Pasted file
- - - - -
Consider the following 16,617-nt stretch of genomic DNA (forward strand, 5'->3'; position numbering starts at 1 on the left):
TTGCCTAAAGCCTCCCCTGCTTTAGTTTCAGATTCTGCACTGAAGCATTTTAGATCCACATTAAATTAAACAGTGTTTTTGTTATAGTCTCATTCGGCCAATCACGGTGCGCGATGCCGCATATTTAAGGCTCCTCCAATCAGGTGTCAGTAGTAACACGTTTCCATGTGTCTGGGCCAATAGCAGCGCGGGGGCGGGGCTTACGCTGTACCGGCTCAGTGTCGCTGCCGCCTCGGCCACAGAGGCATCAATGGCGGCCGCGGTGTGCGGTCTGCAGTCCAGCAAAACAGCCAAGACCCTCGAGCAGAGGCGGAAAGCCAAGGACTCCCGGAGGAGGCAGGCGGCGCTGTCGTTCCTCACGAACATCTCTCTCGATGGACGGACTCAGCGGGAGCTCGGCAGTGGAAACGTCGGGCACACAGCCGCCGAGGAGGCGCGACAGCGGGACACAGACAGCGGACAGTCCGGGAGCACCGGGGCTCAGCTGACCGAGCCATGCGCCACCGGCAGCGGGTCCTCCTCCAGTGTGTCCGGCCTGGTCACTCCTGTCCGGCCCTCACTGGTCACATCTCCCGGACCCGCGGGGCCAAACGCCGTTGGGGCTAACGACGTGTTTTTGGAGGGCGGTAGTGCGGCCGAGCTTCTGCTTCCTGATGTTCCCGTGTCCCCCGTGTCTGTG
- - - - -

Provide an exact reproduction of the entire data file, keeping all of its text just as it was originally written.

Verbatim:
Consider the following 16,617-nt stretch of genomic DNA (forward strand, 5'->3'; position numbering starts at 1 on the left):
TTGCCTAAAGCCTCCCCTGCTTTAGTTTCAGATTCTGCACTGAAGCATTTTAGATCCACATTAAATTAAACAGTGTTTTTGTTATAGTCTCATTCGGCCAATCACGGTGCGCGATGCCGCATATTTAAGGCTCCTCCAATCAGGTGTCAGTAGTAACACGTTTCCATGTGTCTGGGCCAATAGCAGCGCGGGGGCGGGGCTTACGCTGTACCGGCTCAGTGTCGCTGCCGCCTCGGCCACAGAGGCATCAATGGCGGCCGCGGTGTGCGGTCTGCAGTCCAGCAAAACAGCCAAGACCCTCGAGCAGAGGCGGAAAGCCAAGGACTCCCGGAGGAGGCAGGCGGCGCTGTCGTTCCTCACGAACATCTCTCTCGATGGACGGACTCAGCGGGAGCTCGGCAGTGGAAACGTCGGGCACACAGCCGCCGAGGAGGCGCGACAGCGGGACACAGACAGCGGACAGTCCGGGAGCACCGGGGCTCAGCTGACCGAGCCATGCGCCACCGGCAGCGGGTCCTCCTCCAGTGTGTCCGGCCTGGTCACTCCTGTCCGGCCCTCACTGGTCACATCTCCCGGACCCGCGGGGCCAAACGCCGTTGGGGCTAACGACGTGTTTTTGGAGGGCGGTAGTGCGGCCGAGCTTCTGCTTCCTGATGTTCCCGTGTCCCCCGTGTCTGTG